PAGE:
It’s the economy, stupid

Remember who coined that lovely phrase? That would be lovely James Carville during Bill Clinton’s successful 1992 presidential campaign. We hear that phrase a lot today, twenty years later. It doesn’t take a rocket scientist to explain the sentiment behind the idea. By the way, I love the fact that the rocket scientist thing has held up for so long. One would have thought it would have changed to computer scientist or molecular biologist, but no, despite the ending of the space program as we know it, we still fondly recall the rocket scientist.

With so many Americans out of work or underemployed, why wouldn’t it be the economy? With our twin wars winding down and Bin Laden dead, security has been eclipsed as a number one concern in this country. In a recent poll, a whole one percent of Americans named foreign policy as the most pressing issue of the campaign. That will last, I suggest, until it becomes the number one concern again. How’s that for rocket science? What I mean is that we have been fortunate to have no major incident on American soil in a decade, but it’s a matter of time, I believe, before our good fortune changes. Our enemies will persist.

In the latest issue of the New Yorker, David Remnick writes: There’s something strange about the backseat status often given to foreign policy in Presidential campaigns. After all, he continues, Presidents have a great deal more sway over foreign than domestic/economic policy. The House of Representatives and globalism have made sure of that.

So, how do we go about fixing this economy? I can tell you two things that won’t work over the long term: lower taxes and increased government spending. I do believe we need to begin to shrink our deficit and decreasing governmental revenue will not help here. The latest figures on Rick Perry’s flat tax suggest government revenues would decline about $1.7 trillion dollars over ten years. Hardly revenue neutral. On the other hand, I see little evidence that heating up the economy with government spending does much in the long run. I guess I remain a little bitter that I missed the cash for clunkers window.

I don’t think there is anything like a free lunch. I hate the idea that we believed we could fight two wars without ALL of us sacrificing, even just a little bit. In the lower taxes versus spend more money debate, I come out on the side of attacking our deficit by raising taxes for those most able to pay and decreasing spending in ways that does not terribly injure those most unable to care for/educate themselves. Hardly radical. Isn’t that America’s social contract, after all?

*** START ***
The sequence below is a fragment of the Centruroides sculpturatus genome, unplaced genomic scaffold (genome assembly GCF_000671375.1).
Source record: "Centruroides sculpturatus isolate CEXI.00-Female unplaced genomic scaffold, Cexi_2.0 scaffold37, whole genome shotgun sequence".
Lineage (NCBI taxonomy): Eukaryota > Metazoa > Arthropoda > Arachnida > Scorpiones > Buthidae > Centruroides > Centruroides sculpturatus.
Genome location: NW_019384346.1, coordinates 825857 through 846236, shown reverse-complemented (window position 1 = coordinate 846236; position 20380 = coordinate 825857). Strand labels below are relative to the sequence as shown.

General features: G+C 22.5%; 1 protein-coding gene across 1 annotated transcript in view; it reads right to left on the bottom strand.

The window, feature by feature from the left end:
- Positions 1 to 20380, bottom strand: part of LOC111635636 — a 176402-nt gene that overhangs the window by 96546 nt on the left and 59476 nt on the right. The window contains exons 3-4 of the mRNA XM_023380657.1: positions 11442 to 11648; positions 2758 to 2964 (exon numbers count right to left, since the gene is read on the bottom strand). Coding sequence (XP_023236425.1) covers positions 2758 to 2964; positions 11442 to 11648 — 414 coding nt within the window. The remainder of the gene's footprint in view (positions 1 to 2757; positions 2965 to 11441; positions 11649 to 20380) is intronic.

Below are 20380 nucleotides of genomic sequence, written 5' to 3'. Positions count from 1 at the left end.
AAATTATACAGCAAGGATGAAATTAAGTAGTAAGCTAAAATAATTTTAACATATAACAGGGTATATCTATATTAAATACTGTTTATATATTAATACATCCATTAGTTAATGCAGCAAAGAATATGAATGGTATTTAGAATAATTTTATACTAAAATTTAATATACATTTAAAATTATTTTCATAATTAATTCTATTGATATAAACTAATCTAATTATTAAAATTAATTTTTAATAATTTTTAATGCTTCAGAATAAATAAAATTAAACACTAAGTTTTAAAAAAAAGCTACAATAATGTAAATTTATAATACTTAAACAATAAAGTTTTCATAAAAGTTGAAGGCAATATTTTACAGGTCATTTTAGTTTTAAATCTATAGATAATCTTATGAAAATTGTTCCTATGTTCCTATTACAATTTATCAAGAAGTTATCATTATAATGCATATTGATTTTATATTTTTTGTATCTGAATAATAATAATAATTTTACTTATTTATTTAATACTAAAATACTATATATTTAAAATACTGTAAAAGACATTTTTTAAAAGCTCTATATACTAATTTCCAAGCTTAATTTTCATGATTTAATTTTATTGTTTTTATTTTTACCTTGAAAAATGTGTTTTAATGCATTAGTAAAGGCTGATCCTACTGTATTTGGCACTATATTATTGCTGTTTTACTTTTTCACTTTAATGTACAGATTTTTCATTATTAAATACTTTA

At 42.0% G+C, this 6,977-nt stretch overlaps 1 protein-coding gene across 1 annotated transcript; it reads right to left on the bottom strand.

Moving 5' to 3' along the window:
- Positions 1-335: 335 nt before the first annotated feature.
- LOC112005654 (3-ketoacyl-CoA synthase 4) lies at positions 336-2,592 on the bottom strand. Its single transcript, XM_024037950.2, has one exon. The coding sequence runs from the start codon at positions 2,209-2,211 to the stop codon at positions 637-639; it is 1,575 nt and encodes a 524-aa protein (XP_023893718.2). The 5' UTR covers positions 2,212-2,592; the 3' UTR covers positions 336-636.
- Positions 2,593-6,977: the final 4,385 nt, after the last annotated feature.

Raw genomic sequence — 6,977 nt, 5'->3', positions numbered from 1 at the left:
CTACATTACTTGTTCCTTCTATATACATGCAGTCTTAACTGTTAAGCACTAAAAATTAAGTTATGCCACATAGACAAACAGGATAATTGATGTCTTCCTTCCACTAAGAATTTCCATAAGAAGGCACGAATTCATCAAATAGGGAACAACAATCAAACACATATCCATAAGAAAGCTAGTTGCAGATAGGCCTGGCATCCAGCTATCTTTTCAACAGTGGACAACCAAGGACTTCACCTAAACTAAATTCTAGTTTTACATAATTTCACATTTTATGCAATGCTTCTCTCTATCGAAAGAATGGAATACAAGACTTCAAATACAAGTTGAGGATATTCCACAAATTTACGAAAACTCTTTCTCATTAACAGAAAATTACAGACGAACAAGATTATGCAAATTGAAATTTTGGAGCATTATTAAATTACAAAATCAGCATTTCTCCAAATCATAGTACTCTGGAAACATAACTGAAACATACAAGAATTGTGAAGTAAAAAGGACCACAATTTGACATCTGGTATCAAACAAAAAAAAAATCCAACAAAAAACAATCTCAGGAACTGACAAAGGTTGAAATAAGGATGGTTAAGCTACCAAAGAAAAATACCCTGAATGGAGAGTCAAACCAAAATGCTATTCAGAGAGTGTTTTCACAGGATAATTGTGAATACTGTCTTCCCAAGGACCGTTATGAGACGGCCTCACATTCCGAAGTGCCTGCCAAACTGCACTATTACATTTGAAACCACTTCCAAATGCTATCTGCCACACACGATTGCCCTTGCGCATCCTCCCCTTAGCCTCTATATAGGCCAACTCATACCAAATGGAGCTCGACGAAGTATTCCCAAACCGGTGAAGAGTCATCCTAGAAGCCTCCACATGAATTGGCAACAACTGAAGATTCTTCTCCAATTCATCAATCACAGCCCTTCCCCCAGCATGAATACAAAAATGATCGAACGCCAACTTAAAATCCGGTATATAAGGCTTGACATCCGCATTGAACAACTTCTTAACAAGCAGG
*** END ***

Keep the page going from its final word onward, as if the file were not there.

But all this deficit talk doesn’t do one thing (as far as I can tell) for jump-starting our economy. The truth about our economy is a painful one. The collapse of the old world economic order is here and it’s not going away. American workers are increasingly poorly prepared to compete in the global economy. Our education system is broken and it has been for decades. See James S. Coleman’s Report of the Equality of Educational Opportunity, 1966; or the Reagan-commissioned report: A Nation at Risk, 1983. Vast numbers of Americans simply do not have the skills to compete in 2011. In the global economy in which we live today, unskilled jobs will continue to be performed by those willing to work for the lowest of wages, either abroad or here. And far too many Americans have not been appropriately educated to compete for much other than unskilled jobs (see our disaster that we call K-12 education). Who among the presidential candidates is talking about that issue? I honestly don’t see a short term solution to our economic woes. We can, however, decide to re-tool America’s workforce through a re-commitment to a quality education for everyone. Nothing simple about that. Nothing short-term about that.

At Oglethope, I know we are producing the kinds of employees and leaders this country needs. People who can think on their own, who can communicate both with the spoken and written word, who can reason and be reasonable. People who will be nimble as the world continues to shift before our very eyes. But we are an exception today and even a select college like Oglethorpe sees far too many students arriving who have not been sufficiently prepared by their K-12 education. That’s where we have to start to fix our country. We have refused to make this commitment for nearly a half century, so what’s different today? Sadly, I am not sure.

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One Response to It’s the economy, stupid

  1. Beth McKenna says:

    I agree. It does start with education….and the kind that Oglethorpe is offering. Ensuring that students are aware, involved and comitted will make for a more engaged workforce and community.

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